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Beginning Theory, 4/e

Beginning Theory, 4/e

Beginning Theory, 4/e

An Introduction to Literary and Cultural Theory

  • By: Peter Barry

₹445.50 ₹495.00 Save: ₹49.50 (10%)

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ISBN: 9789387925564

Bind: Paperback

Year: 2020

Pages: 384

Size: 140 x 216 mm

Publisher: Manchester University Press

Published in India by: Viva Books

Exclusive Distributors: Viva Books

Sales Territory: India, Nepal, Pakistan, Bangladesh, Sri Lanka


“Always reassuringly urbane, and often witty... Barry's book remains important, especially as a work of mediation between those who would innately be inclined to ‘take’  or ‘leave’ theory.”

—Martin Blocksidge, The Use of English: The English Association Journal for Teacher of English


Beginning theory has been helping students navigate through the thickets of literary and cultural theory for over two decades. This new and expanded fourth edition continues to offer readers the best single-volume introduction to the field.

The bewildering variety of approaches, theorists and technical language is lucidly and expertly unravelled. Unlike many books which assume certain positions about the critics and the theories they represent, Beginning theory allows readers to develop their own ideas once first principles and concepts have been grasped.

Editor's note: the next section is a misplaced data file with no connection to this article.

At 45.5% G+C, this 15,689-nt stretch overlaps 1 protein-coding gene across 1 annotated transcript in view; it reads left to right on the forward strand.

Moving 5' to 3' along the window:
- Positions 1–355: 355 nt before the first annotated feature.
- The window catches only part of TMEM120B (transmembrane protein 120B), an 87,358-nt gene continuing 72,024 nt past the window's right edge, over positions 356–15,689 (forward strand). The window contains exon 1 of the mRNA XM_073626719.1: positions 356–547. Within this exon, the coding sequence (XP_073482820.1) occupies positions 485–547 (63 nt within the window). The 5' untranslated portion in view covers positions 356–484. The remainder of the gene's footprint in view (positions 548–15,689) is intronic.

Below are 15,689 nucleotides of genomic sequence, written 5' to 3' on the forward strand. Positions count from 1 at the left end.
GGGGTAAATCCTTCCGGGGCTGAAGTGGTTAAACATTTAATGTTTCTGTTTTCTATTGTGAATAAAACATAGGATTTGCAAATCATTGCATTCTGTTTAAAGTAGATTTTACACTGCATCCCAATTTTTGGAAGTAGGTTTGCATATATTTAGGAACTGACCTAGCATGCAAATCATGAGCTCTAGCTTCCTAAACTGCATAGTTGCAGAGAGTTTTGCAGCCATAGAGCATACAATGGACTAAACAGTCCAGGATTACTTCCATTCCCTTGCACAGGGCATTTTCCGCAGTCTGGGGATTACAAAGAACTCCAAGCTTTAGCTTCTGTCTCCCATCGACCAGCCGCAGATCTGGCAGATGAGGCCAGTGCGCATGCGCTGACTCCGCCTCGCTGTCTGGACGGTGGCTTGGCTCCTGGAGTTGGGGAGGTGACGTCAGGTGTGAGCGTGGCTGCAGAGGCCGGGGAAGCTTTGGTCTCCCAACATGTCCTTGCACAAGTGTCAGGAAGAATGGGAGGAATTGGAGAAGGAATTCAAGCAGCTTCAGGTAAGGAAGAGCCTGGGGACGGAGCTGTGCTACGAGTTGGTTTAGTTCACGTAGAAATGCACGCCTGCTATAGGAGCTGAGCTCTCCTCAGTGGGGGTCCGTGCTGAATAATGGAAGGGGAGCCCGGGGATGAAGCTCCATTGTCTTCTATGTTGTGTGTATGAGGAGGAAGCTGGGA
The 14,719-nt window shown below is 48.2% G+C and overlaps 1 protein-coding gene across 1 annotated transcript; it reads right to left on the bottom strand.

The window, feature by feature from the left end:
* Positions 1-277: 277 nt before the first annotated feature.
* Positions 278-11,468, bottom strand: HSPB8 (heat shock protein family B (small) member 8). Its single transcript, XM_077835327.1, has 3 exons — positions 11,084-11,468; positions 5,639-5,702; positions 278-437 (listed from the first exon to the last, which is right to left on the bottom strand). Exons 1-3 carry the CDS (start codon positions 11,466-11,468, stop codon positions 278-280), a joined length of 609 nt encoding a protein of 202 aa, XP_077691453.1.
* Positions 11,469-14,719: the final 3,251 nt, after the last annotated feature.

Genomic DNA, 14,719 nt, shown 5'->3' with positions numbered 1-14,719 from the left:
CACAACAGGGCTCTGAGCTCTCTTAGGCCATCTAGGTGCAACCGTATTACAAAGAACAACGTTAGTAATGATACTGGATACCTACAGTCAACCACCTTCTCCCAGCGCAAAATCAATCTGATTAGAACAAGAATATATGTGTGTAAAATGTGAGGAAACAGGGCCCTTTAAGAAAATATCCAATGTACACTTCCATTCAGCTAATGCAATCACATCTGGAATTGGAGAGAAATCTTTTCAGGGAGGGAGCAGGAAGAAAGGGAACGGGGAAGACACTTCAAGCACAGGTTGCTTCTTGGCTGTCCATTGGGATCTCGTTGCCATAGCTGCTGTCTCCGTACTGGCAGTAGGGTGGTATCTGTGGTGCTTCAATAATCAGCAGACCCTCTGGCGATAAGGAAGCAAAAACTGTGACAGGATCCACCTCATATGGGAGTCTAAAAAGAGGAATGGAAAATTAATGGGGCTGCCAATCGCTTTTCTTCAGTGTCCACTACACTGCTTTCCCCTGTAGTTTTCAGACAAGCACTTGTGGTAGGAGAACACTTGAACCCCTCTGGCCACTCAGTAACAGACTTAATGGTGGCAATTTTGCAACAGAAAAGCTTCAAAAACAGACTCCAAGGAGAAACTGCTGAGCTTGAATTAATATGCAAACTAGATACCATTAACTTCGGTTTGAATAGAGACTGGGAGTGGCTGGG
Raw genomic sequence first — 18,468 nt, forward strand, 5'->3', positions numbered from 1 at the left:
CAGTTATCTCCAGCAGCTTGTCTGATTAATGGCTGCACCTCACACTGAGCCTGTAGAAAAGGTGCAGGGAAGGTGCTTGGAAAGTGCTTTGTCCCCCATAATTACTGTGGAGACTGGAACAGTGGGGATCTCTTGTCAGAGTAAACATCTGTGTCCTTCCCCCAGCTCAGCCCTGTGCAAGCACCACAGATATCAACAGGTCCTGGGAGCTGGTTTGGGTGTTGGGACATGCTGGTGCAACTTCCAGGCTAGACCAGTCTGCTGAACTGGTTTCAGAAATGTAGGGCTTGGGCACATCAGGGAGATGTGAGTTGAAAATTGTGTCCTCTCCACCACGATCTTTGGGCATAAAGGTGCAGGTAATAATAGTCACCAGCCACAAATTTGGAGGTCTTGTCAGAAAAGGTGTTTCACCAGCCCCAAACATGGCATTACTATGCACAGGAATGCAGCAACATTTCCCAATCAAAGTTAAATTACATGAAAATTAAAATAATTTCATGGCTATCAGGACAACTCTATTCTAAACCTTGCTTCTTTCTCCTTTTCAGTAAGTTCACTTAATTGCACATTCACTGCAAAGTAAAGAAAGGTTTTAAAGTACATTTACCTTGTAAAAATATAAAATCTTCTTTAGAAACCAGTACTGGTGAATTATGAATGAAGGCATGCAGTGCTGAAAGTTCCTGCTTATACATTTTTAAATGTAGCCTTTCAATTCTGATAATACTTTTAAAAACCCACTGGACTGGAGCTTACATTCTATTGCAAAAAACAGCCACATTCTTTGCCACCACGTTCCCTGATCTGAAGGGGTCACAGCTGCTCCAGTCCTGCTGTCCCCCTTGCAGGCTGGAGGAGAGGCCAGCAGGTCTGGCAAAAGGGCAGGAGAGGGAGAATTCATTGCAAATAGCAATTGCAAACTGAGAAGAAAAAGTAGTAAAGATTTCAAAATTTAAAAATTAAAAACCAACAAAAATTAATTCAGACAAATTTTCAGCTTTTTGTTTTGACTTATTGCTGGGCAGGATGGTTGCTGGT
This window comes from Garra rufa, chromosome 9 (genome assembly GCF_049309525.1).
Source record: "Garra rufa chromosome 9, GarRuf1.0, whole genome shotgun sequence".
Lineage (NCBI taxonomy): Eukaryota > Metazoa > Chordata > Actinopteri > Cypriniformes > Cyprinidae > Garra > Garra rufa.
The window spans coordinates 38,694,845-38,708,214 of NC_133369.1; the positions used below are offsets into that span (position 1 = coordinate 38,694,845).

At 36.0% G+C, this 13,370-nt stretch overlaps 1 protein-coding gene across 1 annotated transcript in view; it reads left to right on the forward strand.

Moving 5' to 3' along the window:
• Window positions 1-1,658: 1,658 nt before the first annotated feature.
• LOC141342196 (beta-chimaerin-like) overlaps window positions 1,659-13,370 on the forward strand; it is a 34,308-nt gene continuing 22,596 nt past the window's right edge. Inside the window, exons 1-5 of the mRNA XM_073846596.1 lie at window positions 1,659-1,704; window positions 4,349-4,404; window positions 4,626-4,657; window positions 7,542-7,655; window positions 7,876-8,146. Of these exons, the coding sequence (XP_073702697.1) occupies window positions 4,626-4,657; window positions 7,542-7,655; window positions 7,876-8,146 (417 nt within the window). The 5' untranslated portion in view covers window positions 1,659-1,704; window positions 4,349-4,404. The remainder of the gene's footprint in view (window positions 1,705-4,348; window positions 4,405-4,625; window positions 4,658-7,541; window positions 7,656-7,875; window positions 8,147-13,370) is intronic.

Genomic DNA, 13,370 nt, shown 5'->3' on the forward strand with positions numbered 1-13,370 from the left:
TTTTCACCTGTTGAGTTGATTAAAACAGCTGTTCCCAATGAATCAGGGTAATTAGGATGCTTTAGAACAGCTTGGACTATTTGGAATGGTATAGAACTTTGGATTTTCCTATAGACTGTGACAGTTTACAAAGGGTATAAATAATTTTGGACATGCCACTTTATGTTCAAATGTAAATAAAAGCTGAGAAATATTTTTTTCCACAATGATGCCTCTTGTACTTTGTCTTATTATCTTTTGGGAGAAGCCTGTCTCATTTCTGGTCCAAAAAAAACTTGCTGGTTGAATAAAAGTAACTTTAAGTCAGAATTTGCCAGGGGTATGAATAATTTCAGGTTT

The book has been updated for this edition and includes a new introduction, expanded chapters, and an overview of the subject (“Theory after “Theory”“) which maps the arrival of new “isms” since the second edition appeared in 2002 and the third edition in 2009.

Target Audience:

Students and academicians of literature.




Preface to the fourth edition

Introduction • About this book • Approaching theory • My own “stock-taking”

Chapter 1. Theory before “theory” • The history of English studies • Ten tenets of liberal humanism • Literary theorising from Aristotle to Leavis • some key moments • Liberal humanism in practice • The turn to “theory” • Some recurrent ideas in critical theory • Selected reading

Chapter 2. Structuralism • Structuralist chickens and liberal humanist eggs • Signs of the fathers • Saussure • The scope of structuralism • What structuralist critics do • Structuralist criticism: examples • Selected reading